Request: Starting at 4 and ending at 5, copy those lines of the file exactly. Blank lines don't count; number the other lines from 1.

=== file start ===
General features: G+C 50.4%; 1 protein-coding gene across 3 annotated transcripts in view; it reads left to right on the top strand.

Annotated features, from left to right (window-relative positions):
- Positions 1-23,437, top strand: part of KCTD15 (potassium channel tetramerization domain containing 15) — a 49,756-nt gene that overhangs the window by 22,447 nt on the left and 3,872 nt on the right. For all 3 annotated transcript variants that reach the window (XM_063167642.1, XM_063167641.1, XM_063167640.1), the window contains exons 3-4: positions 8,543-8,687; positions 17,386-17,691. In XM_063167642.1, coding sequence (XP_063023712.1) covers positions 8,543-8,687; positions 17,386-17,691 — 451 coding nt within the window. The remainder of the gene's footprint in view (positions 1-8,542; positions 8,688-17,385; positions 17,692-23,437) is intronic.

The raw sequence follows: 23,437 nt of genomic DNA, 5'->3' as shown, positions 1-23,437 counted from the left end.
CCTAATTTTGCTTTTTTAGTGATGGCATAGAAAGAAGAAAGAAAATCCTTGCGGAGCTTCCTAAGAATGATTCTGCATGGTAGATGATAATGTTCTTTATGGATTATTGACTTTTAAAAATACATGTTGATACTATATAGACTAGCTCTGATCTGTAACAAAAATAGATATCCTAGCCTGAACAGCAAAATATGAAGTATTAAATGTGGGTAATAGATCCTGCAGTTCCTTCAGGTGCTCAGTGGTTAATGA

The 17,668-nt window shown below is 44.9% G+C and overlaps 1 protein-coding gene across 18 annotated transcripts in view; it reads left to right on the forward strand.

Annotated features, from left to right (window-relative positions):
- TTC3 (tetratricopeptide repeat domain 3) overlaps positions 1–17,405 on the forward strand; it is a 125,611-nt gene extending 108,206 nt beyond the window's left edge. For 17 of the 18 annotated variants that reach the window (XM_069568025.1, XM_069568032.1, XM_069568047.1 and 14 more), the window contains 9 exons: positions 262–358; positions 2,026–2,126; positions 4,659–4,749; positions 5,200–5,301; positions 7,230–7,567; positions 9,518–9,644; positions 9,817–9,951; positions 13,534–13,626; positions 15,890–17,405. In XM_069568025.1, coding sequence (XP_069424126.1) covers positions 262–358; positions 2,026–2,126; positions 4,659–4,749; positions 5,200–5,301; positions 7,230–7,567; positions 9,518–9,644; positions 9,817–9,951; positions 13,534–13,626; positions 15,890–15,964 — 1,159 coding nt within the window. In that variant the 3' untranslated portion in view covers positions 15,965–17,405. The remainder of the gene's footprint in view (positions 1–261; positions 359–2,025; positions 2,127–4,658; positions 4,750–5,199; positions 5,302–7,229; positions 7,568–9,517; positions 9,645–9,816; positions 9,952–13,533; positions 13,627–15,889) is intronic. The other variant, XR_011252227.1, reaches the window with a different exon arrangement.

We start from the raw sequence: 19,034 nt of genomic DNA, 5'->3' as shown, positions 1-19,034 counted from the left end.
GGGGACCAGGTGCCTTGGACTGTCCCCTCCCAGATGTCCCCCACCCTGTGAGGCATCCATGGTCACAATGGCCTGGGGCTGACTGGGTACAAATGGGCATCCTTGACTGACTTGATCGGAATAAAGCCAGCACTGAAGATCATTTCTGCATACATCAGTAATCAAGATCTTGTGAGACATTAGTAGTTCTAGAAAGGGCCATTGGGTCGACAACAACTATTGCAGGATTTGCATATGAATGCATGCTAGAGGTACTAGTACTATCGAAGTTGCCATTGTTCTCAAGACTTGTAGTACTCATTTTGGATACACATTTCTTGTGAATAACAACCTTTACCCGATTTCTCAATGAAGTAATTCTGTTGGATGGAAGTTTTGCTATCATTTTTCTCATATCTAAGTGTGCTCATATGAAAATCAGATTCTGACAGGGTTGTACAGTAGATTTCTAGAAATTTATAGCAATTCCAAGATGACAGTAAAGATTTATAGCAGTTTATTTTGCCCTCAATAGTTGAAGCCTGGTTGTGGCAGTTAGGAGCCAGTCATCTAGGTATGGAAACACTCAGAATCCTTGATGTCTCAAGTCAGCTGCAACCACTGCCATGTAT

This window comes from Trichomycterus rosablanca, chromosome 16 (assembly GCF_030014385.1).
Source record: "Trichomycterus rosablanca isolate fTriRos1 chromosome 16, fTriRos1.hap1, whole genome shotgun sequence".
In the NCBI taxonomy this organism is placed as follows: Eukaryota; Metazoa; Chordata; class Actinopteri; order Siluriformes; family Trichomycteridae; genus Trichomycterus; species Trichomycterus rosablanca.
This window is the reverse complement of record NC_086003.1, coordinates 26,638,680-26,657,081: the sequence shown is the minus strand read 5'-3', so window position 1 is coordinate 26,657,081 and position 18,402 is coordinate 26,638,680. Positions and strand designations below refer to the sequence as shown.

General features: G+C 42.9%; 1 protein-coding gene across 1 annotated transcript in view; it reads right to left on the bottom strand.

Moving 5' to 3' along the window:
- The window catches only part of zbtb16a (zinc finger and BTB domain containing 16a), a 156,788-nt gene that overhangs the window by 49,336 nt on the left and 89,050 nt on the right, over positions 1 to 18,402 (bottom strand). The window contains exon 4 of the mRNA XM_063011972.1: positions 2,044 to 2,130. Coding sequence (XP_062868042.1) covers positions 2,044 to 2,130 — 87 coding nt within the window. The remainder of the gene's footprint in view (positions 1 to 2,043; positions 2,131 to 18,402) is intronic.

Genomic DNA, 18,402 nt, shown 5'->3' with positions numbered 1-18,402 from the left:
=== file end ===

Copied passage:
The raw sequence follows: 23,437 nt of genomic DNA, 5'->3' as shown, positions 1-23,437 counted from the left end.
CCTAATTTTGCTTTTTTAGTGATGGCATAGAAAGAAGAAAGAAAATCCTTGCGGAGCTTCCTAAGAATGATTCTGCATGGTAGATGATAATGTTCTTTATGGATTATTGACTTTTAAAAATACATGTTGATACTATATAGACTAGCTCTGATCTGTAACAAAAATAGATATCCTAGCCTGAACAGCAAAATATGAAGTATTAAATGTGGGTAATAGATCCTGCAGTTCCTTCAGGTGCTCAGTGGTTAATGA